Should all people be allowed to vote

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Should all people be allowed to vote

Postby wolfnchains » April 7th, 2024, 8:17 am

In history class, I learned our forefathers did not think so. At least some of them were concerned with ignorant poor people ruining the country. I learned this more than 20 years ago and I could be wrong about some of the facts, but I believe some stipulations were put into place to prevent most of the masses from having a say.

With that said, I read this article recently. The link is below. And apparently the brains of those with moderate centralist views light up differently than those with extreme rigid views. And it does not matter whether you lean left or right. It is about how tightly you cling to an idea even if evidence proves otherwise. So the question is, should we test people to see who has this faulty wiring and limit their ability to destroy society? Thoughts? ... -ideology/
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Re: Should all people be allowed to vote

Postby robindf1 » April 16th, 2024, 4:47 am

You'll never be able to take away anyone's right to vote, but putting that aside, why would you want to? The whole point of a representative democracy is that the citizens don't need to be smart, because we elect representatives to represent our interests. We can agree on two things, I think:

1. The People know what they want.
2. The People don't exactly know how to get it.

Healthcare, gun violence, racism, terrorism, inflation, whatever--the average person does not really know these things work. So we elect people who do know how these things work to vote on our behalf. It makes sense, doesn't it? Discovering what we need to do to create the society we want to live in is a full-time job. Why not make it its own job? But as much sense as it makes in isolation, the system is not working. Why?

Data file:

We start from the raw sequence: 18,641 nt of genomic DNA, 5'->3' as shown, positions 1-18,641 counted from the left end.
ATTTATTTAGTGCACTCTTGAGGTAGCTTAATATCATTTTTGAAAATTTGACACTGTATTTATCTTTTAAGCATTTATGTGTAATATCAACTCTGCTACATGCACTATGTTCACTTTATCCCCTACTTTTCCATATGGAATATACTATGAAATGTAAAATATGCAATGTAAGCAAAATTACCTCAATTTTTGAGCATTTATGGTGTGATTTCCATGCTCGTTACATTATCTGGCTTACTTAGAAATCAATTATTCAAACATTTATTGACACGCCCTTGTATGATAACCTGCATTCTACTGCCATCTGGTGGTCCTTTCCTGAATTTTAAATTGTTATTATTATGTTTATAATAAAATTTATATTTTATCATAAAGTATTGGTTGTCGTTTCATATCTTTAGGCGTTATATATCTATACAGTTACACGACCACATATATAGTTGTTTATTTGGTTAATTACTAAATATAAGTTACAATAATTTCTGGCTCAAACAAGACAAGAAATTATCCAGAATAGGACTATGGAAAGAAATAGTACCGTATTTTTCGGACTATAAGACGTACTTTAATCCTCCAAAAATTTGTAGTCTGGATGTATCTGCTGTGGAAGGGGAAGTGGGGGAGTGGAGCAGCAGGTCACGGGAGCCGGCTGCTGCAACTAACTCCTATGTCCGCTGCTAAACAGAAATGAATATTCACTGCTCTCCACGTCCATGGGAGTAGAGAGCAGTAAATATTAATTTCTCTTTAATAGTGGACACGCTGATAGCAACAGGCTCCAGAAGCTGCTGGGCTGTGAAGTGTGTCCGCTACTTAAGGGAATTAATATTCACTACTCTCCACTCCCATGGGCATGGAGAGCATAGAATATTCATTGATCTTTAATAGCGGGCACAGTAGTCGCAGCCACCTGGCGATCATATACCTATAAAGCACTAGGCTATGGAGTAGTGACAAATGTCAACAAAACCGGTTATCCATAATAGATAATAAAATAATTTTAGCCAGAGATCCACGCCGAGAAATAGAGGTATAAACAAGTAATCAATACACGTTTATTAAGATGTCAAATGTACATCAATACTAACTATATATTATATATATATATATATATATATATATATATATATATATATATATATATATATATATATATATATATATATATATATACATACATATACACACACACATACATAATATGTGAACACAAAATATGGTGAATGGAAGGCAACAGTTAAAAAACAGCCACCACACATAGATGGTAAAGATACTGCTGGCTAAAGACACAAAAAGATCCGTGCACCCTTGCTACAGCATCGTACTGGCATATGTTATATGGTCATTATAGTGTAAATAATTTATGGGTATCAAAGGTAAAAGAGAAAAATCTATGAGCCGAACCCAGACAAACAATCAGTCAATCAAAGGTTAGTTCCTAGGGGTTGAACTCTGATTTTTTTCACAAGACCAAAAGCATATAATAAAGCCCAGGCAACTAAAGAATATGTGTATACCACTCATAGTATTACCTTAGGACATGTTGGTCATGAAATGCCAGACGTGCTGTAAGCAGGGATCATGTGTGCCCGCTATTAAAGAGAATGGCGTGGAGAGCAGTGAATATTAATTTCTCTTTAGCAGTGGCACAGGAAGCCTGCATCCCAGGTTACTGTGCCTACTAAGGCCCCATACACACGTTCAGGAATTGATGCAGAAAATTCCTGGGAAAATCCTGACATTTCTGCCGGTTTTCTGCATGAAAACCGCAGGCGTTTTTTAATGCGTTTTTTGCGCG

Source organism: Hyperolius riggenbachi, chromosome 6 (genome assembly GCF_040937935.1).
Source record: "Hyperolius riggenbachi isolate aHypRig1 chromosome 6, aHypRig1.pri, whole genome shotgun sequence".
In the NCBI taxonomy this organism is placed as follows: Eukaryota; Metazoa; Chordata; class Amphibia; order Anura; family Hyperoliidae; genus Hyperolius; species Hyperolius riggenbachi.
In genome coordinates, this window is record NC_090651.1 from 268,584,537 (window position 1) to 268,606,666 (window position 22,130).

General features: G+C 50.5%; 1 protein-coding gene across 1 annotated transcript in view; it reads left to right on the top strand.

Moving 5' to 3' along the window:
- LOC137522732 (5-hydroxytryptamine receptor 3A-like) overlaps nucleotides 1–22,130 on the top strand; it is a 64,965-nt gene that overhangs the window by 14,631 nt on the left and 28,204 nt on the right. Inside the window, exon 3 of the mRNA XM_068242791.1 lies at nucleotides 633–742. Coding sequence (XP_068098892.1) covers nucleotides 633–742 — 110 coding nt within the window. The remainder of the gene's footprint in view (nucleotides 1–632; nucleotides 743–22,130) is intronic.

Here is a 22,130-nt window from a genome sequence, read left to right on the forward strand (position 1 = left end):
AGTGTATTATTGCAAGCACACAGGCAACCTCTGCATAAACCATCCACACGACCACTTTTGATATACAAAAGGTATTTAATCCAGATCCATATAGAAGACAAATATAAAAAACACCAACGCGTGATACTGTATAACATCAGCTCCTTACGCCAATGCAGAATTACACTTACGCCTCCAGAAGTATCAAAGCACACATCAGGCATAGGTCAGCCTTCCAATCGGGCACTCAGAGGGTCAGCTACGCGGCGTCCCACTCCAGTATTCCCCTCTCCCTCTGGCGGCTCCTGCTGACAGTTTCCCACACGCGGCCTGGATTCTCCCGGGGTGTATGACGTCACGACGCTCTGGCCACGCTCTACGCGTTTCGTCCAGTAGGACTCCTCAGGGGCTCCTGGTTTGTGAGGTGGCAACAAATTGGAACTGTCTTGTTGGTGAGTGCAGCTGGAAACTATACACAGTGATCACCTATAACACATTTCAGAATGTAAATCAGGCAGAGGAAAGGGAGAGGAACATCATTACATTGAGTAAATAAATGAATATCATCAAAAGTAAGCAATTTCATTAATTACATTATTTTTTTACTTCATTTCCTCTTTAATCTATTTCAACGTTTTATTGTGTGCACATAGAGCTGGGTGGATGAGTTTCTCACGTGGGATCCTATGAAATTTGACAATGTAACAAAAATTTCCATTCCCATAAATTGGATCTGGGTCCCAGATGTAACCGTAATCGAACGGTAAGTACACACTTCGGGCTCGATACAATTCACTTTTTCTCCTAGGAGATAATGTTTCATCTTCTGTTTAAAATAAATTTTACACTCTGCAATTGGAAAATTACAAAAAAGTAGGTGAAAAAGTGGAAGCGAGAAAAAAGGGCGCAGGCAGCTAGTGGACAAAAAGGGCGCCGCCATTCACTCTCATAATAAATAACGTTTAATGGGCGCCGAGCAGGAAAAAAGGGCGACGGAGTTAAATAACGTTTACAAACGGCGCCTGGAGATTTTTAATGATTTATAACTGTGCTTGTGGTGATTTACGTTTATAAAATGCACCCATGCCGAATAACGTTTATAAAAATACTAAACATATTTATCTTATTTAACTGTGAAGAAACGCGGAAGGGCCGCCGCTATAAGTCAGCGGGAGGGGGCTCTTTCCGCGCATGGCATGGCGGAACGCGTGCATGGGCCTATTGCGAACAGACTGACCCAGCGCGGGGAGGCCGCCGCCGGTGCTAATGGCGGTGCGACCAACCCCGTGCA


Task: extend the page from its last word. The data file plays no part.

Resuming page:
The problem is with the voting system, not the voters. What do we want out of a voting system?

1. We want our government to represent the will of the people as much as possible.
2. The ability to choose from candidates from across the political spectrum.
3. Maximum voter happiness with the result.

How does our voting system measure up?

1. In elections with a single winner, only the plurality of the voters are represented. If each party runs one candidate, and 30% vote Republican, 25% vote Democrat, 25% vote Green, and 20% vote Communist, the Republican will win, despite the fact that leftist parties account for 70% of the vote.
2. Elections with only one winner inevitably lead to there only being two major parties. This is what's known as Duverger's law.
3. There is no real way for voters to express their political preferences, since they don't have candidates that represent their views, and voting for a third party is effectively throwing away your vote, but all that voting for a third-party candidate will do is make it easier for the major political party they disagree most to win (this is what's know as the spoiler effect).

This is a complete disaster, and it's why so many people think voting is pointless. How do we fix this?

1. Do not have elections with a single winner. Ever.

Take our example from earlier and imagine if there were three winners. We'll use a system called STV. Each candidate would need 33% of the vote to win. To do this, the least popular candidate is eliminated, and the votes are transferred to the voter's second choice. In this case, it's the Communist candidate that is eliminated. Let's just say Communist voters all had the Green candidate as their second choice. Green gets 45% of the vote, 12% more than the 33% it needs. That surplus goes to Green's second choice, which is the Democrat candidate. The Democrat candidate's surplus goes to the Republicans. If you remember, in this district, 70% of voters are leftists, and 30% are staunch conservatives. We have 66% leftist candidates elected, and 33% conservatives. That's pretty dang representative of the district. Under the old system, everyone is represented by a Republican.

2. Merge districts together. With these larger districts, each election can have multiple winners without needing to increase the total number of representatives (though if you want to increase it so that citizens can have more local representatives, that's fine too!), and gerrymandering becomes pointless (so long as you have enough representatives per distict--somewhere between 6-9 minimum, depending on who you ask).

This doesn't solve every Big Problem that we have. Money in politics is an issue that this doesn't solve, for example. But it does create the foundation for a government that represents everyone.
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